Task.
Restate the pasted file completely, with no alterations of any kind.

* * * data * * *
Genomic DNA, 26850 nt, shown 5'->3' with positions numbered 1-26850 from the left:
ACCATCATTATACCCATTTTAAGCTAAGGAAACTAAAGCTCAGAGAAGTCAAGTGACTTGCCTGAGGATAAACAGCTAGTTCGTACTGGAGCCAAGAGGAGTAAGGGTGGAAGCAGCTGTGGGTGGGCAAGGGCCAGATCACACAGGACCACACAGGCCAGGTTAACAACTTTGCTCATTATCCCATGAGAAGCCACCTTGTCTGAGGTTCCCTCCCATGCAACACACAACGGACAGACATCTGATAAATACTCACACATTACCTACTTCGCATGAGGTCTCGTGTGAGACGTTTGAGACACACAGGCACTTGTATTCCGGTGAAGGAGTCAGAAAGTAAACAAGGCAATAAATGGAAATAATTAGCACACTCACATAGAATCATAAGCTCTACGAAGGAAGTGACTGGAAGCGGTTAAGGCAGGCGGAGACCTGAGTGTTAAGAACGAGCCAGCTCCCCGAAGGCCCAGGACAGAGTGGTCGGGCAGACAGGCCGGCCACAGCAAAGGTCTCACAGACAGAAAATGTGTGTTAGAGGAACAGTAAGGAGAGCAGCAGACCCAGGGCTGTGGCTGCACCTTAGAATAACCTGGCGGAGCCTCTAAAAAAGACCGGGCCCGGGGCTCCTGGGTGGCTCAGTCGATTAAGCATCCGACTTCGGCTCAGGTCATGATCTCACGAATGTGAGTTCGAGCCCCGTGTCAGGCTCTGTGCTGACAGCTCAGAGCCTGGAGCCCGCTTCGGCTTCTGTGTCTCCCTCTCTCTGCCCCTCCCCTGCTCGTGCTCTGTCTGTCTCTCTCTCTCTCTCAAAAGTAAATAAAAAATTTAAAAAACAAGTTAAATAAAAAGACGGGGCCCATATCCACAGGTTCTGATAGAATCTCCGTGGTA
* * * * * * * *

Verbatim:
Genomic DNA, 26850 nt, shown 5'->3' with positions numbered 1-26850 from the left:
ACCATCATTATACCCATTTTAAGCTAAGGAAACTAAAGCTCAGAGAAGTCAAGTGACTTGCCTGAGGATAAACAGCTAGTTCGTACTGGAGCCAAGAGGAGTAAGGGTGGAAGCAGCTGTGGGTGGGCAAGGGCCAGATCACACAGGACCACACAGGCCAGGTTAACAACTTTGCTCATTATCCCATGAGAAGCCACCTTGTCTGAGGTTCCCTCCCATGCAACACACAACGGACAGACATCTGATAAATACTCACACATTACCTACTTCGCATGAGGTCTCGTGTGAGACGTTTGAGACACACAGGCACTTGTATTCCGGTGAAGGAGTCAGAAAGTAAACAAGGCAATAAATGGAAATAATTAGCACACTCACATAGAATCATAAGCTCTACGAAGGAAGTGACTGGAAGCGGTTAAGGCAGGCGGAGACCTGAGTGTTAAGAACGAGCCAGCTCCCCGAAGGCCCAGGACAGAGTGGTCGGGCAGACAGGCCGGCCACAGCAAAGGTCTCACAGACAGAAAATGTGTGTTAGAGGAACAGTAAGGAGAGCAGCAGACCCAGGGCTGTGGCTGCACCTTAGAATAACCTGGCGGAGCCTCTAAAAAAGACCGGGCCCGGGGCTCCTGGGTGGCTCAGTCGATTAAGCATCCGACTTCGGCTCAGGTCATGATCTCACGAATGTGAGTTCGAGCCCCGTGTCAGGCTCTGTGCTGACAGCTCAGAGCCTGGAGCCCGCTTCGGCTTCTGTGTCTCCCTCTCTCTGCCCCTCCCCTGCTCGTGCTCTGTCTGTCTCTCTCTCTCTCTCAAAAGTAAATAAAAAATTTAAAAAACAAGTTAAATAAAAAGACGGGGCCCATATCCACAGGTTCTGATAGAATCTCCGTGGTA